Is RealReal launching a fashion brand?
WWD has learned that the consignment website – best known for selling other companies’ fashions – is in the process of hiring a senior in-house designer, with the apparent goal of launching a “private label.”
Judging from a job posting on The RealReal’s own site, the designer position, which will be based in New York or San Francisco, will set “the general direction of the conceptual and final development of the product lines within of the TRR (private label) ”. describes the list.
The company says it is “looking for a seasoned designer with end-to-end experience throughout the design process, from market research to sketching, specs and fit. The lead designer will help launch a series of strategic initiatives around sustainable product development and upcycling. Thorough knowledge of product development, construction and finishing techniques is essential. This role requires solid experience in designing products for well-known luxury brands, ”the list says.
A representative from The RealReal, however, wrote off the position as more of a special project-based position. “We are always looking for opportunities to increase our impact when it comes to creating a more circular future for fashion. Adding design talent to our team will help us explore potential sustainable creation pathways that keep existing products and materials from moving out of landfills and into circulation, including the expansion of our new ReCollection recycling program, ”said writes the spokesperson to WWD in an email.
RealReal declined further comment on the nature of an internal design project. In recent years, the company has used emerging brands to publish capsule collections on its site using recycled or sustainably sourced materials. But in these cases, it is understood that the brands controlled the designs for each release, with The RealReal acting as the sales enabler.
In March, The RealReal dropped the first edition of its ReCollection project, in which unsold items from brands like Balenciaga, Simone Rocha, and Jacquemus are recycled by a Los Angeles-based creative repair studio.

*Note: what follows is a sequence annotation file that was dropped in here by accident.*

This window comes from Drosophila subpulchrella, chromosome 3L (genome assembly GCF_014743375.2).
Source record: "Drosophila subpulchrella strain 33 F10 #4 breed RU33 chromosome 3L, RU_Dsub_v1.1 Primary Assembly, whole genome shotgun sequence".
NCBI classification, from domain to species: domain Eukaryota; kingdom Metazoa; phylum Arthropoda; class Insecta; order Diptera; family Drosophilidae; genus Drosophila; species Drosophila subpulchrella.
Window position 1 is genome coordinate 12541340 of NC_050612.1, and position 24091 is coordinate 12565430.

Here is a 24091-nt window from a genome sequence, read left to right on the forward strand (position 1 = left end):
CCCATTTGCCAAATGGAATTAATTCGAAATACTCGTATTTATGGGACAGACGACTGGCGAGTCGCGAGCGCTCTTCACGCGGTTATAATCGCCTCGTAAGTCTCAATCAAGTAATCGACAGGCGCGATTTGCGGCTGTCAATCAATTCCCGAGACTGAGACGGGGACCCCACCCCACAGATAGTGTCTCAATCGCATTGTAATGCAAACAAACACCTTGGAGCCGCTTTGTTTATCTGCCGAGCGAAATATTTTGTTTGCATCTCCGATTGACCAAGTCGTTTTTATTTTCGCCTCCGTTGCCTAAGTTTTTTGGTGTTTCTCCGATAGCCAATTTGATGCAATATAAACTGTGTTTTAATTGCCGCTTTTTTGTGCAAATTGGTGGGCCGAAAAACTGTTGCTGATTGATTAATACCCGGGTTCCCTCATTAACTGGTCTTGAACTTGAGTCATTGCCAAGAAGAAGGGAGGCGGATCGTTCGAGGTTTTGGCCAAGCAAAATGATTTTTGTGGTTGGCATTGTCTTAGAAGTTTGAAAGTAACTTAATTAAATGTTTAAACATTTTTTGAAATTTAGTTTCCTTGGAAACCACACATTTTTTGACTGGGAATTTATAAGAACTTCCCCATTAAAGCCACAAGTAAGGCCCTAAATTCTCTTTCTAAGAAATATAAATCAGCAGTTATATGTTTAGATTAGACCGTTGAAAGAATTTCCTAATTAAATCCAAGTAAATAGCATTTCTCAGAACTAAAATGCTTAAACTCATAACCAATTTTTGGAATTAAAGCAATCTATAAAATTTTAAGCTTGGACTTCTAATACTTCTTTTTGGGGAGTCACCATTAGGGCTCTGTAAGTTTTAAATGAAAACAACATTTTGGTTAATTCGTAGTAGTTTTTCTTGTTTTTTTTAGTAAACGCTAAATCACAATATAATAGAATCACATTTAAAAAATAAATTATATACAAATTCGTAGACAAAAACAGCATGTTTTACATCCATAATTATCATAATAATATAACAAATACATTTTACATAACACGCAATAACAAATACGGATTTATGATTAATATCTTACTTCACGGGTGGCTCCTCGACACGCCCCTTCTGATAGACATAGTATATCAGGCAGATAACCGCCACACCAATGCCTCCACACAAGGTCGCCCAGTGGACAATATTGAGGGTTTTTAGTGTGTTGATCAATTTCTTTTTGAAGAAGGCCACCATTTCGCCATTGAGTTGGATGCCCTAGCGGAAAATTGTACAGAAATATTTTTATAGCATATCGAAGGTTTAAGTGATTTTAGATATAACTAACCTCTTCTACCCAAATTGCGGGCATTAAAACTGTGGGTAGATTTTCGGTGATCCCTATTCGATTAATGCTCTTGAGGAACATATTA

At the time, James Rogers, director of sustainability at The RealReal, told WWD: “This is just the start. What we think it will look like in the future, we plan to build a library for other designers, so any leftovers or leftovers from that initial collection will be kept and turned into part of this library. As we make more and more ReCollections they can be used and kept out of landfill – so really [we’re] think about creating a repository specifically focused on upscaling initiatives. “
The collection, however, were all unique models. Much of it remains unsold on The RealReal’s site, where it has been posted since April 1.
The opening up of the design role of the company seems linked to a more permanent initiative. It requires a minimum of 10 years of experience in a “reputable luxury brand” and in-depth knowledge of development, fit, pattern creation and delivery times.
The person would also oversee “the selection of fabrics and trim from inventory owned by RealReal and authorized sustainable partners and brands.” For its ReCollection program, The RealReal requires that recycled parts contain no virgin fabrications, that they be zero waste, and that the labor behind them must be fair wage and sourced from the United States.
There is also the issue of the excess fabric produced by the fashion industry each season. Traditionally, custom textile bolts from brands like Marc Jacobs could be found for sale at New York City Garment District fabric stores. But maybe RealReal could take that fabric and recycle it in cut-and-sewn forms.
This style has long been popular with Urban Outfitters, which offers its “Urban Renewal” line of clothing made from recycled second-hand clothing and fabrics that have been dead for much of the past decade.
In August, The RealReal’s chief financial officer, Matt Gustke, said the pandemic had been a “catalyst” for the company’s direct relationship with brands, reporting a 46% increase in articles logged by brands during COVID-19 as they sought to make money. sources they could. In November 2019, Allison Sommer, director of strategic initiatives for the company, said brands were quickly starting to work with resale partners like The RealReal.
RealReal has become increasingly selective with what parts it accepts as a shipper – demanding nearly new condition of all the inventory it accepts. Many of the company’s online consignment competitors facilitate a consumer-to-consumer model of commerce – meaning sites like Poshmark, Tradesy, Vestiaire Collective and Thredup don’t hold inventory and sellers ship directly to buyers.
RealReal owns inventory and photographs, authenticates and ships products in-house, requiring much higher overhead costs that at times have rocked investors. The company has yet to make a profit – with observers saying the cost of running The RealReal, which now includes a large retail footprint, is hampering its overall success.
Analysts have largely declined to comment on the prospect of a fashion line from The RealReal. The company’s stock was trading at around $ 23 a share on Friday – about double the price per share at the same time last year when The RealReal was significantly beaten by the pandemic as buyers limited their purchases. fashion items.